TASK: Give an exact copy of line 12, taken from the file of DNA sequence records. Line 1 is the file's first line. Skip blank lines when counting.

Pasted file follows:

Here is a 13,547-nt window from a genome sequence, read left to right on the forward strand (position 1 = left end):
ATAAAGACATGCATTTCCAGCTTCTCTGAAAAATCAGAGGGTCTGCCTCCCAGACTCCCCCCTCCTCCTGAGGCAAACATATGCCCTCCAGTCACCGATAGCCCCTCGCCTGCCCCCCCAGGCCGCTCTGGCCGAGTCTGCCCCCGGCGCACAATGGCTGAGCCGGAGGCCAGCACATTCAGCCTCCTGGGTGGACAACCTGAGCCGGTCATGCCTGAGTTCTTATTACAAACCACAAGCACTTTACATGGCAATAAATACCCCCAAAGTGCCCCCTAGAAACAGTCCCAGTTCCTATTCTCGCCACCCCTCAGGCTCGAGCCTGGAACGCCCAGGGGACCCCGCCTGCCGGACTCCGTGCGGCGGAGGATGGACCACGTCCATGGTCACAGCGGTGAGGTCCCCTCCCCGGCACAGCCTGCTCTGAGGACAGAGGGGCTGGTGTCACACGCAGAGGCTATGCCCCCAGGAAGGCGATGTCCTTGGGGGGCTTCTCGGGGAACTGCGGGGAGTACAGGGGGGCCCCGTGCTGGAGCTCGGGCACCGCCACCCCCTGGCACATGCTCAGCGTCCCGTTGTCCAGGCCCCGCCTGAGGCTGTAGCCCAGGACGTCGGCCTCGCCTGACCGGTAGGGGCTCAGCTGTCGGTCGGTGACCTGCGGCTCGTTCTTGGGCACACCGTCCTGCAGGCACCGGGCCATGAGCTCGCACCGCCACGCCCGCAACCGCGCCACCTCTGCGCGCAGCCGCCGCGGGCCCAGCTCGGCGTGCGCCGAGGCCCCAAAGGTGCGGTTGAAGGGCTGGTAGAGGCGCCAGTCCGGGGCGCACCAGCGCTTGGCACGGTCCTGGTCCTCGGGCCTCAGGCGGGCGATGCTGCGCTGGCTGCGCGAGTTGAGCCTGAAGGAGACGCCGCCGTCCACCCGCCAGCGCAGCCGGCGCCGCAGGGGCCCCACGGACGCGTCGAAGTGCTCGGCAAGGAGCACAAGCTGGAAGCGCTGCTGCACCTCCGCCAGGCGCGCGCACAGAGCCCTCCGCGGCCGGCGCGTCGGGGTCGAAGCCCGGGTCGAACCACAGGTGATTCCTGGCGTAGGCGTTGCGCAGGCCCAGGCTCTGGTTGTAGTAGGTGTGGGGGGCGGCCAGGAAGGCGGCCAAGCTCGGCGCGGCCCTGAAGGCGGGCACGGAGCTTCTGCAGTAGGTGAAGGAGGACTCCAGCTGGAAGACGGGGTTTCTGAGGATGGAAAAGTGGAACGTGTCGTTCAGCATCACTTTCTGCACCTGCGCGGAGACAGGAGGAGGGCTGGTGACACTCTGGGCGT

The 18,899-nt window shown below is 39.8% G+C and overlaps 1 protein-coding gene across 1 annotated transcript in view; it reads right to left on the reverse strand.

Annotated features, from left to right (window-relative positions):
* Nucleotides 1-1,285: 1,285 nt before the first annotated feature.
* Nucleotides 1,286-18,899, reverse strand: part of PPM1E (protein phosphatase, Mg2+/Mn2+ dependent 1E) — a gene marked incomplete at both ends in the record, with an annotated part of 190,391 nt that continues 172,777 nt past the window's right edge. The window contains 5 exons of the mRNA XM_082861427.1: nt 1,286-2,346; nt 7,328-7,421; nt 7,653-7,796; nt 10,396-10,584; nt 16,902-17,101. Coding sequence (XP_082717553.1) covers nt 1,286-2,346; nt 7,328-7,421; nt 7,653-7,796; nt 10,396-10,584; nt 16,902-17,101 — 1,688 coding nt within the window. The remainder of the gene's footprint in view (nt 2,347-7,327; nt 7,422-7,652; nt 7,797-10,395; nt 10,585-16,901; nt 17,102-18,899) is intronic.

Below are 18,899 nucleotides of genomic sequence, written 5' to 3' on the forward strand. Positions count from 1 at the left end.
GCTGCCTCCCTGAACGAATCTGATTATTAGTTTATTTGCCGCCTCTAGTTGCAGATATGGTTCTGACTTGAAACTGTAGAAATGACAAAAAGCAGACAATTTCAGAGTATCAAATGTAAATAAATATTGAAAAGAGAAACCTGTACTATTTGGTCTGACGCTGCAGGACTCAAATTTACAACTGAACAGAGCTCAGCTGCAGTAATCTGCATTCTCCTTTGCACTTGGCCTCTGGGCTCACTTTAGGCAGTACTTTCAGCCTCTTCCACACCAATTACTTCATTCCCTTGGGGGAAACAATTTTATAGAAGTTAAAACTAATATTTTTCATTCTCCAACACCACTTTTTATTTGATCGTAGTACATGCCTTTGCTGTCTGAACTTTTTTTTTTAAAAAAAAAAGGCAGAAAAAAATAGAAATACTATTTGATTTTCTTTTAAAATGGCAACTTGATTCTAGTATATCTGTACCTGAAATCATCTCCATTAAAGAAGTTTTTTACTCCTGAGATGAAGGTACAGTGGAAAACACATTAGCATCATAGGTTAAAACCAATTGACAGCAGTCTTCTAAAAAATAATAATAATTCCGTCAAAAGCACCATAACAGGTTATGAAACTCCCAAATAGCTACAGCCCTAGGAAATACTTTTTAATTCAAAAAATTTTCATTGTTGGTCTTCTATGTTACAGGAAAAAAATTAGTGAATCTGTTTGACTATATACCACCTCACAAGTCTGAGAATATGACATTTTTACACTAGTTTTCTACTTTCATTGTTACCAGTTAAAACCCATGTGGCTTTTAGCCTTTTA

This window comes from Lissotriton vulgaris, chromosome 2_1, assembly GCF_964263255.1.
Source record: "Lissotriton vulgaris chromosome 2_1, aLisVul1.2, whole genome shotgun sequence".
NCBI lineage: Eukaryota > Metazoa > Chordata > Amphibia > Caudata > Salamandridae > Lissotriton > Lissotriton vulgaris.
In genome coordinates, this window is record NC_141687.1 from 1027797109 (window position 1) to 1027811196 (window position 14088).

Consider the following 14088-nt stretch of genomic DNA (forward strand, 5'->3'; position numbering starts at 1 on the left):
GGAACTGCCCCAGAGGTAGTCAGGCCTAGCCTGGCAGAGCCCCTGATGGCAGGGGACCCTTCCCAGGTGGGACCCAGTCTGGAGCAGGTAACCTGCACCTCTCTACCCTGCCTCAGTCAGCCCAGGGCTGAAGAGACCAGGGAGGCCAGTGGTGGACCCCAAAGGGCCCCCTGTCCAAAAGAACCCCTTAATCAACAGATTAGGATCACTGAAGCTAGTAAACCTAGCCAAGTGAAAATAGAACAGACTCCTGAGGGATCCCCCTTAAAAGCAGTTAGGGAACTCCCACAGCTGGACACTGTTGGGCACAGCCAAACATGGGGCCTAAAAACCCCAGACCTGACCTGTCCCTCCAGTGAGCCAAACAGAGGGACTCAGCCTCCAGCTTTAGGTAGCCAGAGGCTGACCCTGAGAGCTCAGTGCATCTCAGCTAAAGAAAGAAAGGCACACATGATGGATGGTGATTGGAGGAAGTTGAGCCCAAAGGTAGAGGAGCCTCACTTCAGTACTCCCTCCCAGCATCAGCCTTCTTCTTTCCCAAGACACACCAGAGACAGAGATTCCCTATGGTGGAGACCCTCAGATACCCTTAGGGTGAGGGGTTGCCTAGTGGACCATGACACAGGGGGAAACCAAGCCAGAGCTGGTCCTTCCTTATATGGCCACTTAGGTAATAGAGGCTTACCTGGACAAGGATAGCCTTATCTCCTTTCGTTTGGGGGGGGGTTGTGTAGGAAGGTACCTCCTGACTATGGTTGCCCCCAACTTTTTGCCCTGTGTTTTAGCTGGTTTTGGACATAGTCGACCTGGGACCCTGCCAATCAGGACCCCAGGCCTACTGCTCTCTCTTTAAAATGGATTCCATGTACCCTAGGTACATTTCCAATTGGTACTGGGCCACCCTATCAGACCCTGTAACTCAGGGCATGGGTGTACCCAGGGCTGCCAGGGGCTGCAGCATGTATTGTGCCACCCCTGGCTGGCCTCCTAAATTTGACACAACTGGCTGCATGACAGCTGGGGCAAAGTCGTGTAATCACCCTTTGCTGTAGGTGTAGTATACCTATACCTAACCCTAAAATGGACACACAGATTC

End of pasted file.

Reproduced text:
In genome coordinates, this window is record NC_141687.1 from 1027797109 (window position 1) to 1027811196 (window position 14088).